As a child, you may have been in the corner more than once for punishment. Punishment rules, standing in the hallway, going to the principle’s office… Whatever the measure, it was always annoying and had a negative connotation.
However, an elementary school in America’s Baltimore does it completely differently. The school experiments with giving meditation to children who misbehave. The results are remarkably positive, although there is still a very long way to go.
Meditation As a Punishment in School
Meditation is seen as a healthier alternative to traditional school punishments. Forget punishment rules, or standing in the corner with your back to the other children.
A completely different approach is used at the Baltimore primary school, one with a positive approach as a starting point. The school believes that meditating helps to calm the children down and gives them insight into what they have done wrong, but that it’s still a clear marker that they have done something wrong.
The collaboration between the Holistic Life Foundation and the school in Baltimore, called Robert W. Coleman Elementary, was born out of necessity. Many of the students suffered disruptive behavior and trauma. The staff often didn’t know at all how to deal with them.
The so-called ‘Mindful Moment’ program teaches children to reflect, but also to calm down when they are angry. Breathing also plays a crucial role in this. The things the children learn ‘for punishment’ in the programme gives them a special new insight into their behavior in the classroom. The result so far has been very positive, even though there is still a very long way to go, according to the school’s management.
Calm Down Troublesome Children
Discipline doesn’t just come out of nowhere, it has to be earned. If a child is disruptive in class, they are sent to the room for Mindful Moments for half an hour.
Here, special supervisors are waiting to guide them to their ‘punishment’. The teachers rotate this service and have all received extra training to guide the punishment method in the right direction.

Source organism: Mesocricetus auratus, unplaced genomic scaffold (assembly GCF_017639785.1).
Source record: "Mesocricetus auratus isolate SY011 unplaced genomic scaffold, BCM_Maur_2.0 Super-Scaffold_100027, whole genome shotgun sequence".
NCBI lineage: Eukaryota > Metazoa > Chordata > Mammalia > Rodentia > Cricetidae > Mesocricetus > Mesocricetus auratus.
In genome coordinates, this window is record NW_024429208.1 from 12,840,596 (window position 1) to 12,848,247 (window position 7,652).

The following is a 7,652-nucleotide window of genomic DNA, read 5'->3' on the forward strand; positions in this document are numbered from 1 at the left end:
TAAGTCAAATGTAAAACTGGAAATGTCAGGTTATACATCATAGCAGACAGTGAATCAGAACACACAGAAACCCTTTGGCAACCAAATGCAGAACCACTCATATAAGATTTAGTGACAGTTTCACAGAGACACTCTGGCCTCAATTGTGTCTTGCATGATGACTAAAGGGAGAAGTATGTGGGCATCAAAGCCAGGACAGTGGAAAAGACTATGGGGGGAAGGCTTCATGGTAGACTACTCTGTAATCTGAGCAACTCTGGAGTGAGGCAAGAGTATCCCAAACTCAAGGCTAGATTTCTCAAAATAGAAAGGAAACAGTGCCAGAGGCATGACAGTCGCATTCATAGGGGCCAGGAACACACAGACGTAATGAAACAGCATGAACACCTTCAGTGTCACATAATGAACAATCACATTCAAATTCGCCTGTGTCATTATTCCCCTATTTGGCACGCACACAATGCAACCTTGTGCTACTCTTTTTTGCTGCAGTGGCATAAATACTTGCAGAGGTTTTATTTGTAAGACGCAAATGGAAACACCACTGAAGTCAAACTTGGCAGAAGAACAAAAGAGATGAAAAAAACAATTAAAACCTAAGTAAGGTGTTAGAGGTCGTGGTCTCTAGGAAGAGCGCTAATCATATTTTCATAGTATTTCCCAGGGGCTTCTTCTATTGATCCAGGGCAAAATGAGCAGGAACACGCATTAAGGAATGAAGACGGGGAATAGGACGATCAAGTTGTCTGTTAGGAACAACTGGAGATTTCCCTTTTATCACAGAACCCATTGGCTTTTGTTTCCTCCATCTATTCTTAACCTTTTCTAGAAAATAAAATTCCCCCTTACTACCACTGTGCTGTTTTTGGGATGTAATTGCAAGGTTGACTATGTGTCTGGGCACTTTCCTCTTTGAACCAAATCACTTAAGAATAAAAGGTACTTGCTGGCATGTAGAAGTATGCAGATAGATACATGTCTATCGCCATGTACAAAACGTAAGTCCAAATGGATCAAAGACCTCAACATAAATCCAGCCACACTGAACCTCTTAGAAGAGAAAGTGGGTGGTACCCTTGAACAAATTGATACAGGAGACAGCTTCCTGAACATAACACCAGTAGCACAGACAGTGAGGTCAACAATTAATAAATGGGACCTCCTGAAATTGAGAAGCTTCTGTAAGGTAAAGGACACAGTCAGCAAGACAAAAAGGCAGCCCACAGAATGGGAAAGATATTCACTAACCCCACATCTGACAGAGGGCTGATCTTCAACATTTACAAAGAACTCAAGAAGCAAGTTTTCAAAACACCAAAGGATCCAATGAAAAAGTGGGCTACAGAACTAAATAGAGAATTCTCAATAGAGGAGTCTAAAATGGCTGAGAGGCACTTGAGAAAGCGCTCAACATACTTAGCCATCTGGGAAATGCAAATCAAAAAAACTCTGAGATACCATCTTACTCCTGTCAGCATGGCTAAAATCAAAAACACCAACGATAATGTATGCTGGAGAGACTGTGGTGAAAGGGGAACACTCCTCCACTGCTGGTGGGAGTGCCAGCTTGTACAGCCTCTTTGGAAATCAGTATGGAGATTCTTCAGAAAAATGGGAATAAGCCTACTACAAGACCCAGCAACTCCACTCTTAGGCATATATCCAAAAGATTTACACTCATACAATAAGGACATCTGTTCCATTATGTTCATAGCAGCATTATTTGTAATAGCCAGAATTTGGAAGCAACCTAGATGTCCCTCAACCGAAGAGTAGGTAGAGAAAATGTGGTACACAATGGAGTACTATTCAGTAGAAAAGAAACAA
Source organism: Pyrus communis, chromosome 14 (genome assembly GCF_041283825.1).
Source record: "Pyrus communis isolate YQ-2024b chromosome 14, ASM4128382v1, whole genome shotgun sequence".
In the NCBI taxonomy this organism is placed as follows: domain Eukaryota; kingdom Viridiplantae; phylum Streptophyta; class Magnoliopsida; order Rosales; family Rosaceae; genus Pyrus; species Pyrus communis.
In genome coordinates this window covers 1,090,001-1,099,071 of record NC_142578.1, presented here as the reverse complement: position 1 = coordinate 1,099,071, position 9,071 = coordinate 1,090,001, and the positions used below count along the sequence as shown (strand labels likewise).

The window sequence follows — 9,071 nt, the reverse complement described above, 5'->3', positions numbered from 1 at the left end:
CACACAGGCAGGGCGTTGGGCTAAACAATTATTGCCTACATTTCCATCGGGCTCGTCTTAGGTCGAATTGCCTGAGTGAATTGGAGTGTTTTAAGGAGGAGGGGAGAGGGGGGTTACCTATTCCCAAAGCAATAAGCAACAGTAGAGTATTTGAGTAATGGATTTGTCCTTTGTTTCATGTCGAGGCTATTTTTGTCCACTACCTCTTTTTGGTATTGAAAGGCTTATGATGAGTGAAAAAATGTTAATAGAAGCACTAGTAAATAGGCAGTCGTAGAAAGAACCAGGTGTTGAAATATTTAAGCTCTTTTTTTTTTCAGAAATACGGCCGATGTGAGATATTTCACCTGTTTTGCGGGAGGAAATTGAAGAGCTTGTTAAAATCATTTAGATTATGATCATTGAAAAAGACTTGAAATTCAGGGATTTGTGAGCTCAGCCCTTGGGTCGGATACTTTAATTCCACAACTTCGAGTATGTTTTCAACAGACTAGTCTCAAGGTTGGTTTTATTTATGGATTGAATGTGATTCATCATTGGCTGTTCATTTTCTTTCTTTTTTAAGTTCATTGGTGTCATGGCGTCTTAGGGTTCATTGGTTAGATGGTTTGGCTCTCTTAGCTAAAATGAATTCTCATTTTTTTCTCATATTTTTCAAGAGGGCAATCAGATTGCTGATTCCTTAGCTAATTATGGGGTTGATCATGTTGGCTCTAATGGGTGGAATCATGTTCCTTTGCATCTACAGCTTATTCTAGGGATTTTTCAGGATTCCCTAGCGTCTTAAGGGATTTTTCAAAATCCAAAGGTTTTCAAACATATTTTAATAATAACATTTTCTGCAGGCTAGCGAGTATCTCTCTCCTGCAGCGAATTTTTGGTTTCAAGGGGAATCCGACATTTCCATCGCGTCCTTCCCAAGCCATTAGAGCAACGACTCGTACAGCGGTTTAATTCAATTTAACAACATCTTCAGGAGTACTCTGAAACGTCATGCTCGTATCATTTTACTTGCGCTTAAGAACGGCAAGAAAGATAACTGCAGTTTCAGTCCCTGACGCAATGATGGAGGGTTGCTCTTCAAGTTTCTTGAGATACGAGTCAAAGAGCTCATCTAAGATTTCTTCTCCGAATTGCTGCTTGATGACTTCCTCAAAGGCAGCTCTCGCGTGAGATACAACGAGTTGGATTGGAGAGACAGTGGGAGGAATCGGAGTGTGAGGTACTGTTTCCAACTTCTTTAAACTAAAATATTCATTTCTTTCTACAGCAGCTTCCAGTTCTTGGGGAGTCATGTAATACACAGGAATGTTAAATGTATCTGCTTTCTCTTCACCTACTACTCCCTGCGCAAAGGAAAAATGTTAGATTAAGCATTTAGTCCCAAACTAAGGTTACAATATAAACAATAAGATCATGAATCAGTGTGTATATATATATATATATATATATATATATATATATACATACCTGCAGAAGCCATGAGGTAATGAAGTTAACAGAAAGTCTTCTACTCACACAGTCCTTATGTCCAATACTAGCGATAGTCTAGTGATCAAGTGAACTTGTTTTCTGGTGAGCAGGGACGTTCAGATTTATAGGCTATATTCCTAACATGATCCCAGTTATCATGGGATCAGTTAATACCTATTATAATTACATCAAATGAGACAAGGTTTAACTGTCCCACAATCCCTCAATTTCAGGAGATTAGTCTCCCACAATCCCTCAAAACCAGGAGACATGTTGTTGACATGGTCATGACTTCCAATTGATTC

The meditative punishment should help children deal with stress, fears and other psychological and physical problems that make them restless.
Children can also decide for themselves whether they want to take a break in the ‘punishment room’, which is actually just the gymnasium with a number of yoga mats.
Guide and Talk
It’s not just about meditating, however. After the period of rest, the supervisors (teachers) come together with the children to talk about their behavior.
By reflecting for a few minutes on the negative and giving advice on how to change their behavior in a positive way, the supervisors give the children a new insight into how they should deal with others.
Coping with Traumas at School
The Mindful Moments program is also intended to treat unprocessed trauma, something that many children struggle with. The number of pupils who have suffered a trauma in their young lives is alarmingly high.
Often, it is this trauma, or a lack of parenting, that causes the negative behavior of children in the classroom.
In Baltimore, the primary school where the experiment for school punishment with meditation is held, the traumas are often serious. Many children have had to deal with physical violence.
There are even children who have had to deal with violent cases, such as murder and manslaughter, in their immediate environment.
These cases definitely cause psychological damage. Damage that should be given a place through this ‘programme for punishment and discipline’, because solving traumas with meditation is certainly not a miracle solution.
Nevertheless, it does help children to relax more in class, even if it’s only to be away from school for a while and to have 1-on-1 contact with someone who wants to listen to their problems. The approach is positive, and so it’s a learning moment. It seems to make a real difference in the lives of hundreds of problem students at the school in Baltimore.
Perhaps such punishments in primary schools across the rest of the world should also be given a chance?